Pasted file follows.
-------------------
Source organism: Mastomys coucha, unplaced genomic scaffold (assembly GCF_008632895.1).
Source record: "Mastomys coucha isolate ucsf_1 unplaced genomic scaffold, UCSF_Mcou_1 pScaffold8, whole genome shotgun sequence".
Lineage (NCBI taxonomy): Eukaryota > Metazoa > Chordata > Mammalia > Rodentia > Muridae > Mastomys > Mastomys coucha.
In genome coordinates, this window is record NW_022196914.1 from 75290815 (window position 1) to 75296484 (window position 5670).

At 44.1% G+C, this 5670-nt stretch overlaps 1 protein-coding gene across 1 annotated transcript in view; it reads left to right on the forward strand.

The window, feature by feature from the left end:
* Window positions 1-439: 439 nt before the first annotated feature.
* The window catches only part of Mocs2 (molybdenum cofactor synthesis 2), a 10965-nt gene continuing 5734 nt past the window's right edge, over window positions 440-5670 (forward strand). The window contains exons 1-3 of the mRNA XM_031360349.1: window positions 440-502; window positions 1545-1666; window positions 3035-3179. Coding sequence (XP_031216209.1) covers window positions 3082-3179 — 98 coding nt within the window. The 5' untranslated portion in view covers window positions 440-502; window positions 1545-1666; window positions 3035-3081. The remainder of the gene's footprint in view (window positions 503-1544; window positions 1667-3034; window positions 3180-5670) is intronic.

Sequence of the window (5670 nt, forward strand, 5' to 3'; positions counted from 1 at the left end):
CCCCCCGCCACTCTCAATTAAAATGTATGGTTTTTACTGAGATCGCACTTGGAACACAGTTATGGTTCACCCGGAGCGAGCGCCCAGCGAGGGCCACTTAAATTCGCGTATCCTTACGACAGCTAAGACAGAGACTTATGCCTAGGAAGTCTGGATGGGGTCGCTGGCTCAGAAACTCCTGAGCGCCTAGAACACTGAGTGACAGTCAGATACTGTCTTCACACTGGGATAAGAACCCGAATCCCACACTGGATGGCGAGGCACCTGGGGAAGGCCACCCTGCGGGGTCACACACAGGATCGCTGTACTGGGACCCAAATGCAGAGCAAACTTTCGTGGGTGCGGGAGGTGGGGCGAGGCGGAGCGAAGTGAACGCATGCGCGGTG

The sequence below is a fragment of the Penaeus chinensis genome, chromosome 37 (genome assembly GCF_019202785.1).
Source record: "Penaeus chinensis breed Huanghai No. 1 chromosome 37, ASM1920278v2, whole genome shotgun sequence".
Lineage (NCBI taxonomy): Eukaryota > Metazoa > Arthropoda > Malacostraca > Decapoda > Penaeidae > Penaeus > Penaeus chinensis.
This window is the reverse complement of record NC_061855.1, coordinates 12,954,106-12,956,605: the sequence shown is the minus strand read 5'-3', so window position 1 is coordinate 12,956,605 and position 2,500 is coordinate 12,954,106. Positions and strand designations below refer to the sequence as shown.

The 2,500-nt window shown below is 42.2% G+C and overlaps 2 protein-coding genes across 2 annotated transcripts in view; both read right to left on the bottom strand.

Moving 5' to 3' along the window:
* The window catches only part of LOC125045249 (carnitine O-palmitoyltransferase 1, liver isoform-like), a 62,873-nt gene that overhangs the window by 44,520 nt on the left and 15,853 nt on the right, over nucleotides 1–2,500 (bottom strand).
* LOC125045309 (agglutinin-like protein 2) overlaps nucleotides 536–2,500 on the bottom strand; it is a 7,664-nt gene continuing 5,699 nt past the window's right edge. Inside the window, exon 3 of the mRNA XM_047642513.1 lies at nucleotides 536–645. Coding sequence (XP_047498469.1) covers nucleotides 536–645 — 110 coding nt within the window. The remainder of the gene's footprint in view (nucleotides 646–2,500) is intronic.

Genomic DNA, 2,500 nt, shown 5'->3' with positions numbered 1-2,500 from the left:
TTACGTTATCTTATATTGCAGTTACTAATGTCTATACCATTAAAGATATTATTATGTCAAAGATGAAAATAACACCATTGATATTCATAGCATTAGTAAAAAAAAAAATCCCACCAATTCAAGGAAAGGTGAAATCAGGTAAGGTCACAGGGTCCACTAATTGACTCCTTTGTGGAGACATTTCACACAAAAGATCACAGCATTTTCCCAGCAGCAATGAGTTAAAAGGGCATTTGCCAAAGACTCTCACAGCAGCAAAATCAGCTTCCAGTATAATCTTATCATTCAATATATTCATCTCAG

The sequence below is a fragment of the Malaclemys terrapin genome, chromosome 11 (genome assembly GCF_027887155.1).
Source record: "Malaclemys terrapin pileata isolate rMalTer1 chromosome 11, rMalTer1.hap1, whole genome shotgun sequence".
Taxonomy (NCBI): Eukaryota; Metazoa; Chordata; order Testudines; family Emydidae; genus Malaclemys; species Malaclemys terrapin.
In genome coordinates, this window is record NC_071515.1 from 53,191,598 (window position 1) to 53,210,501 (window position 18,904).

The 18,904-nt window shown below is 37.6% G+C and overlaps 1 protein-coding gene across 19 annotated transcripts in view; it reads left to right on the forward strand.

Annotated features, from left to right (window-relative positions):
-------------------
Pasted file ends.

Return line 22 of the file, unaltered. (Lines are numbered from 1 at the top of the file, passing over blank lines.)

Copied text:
Source record: "Malaclemys terrapin pileata isolate rMalTer1 chromosome 11, rMalTer1.hap1, whole genome shotgun sequence".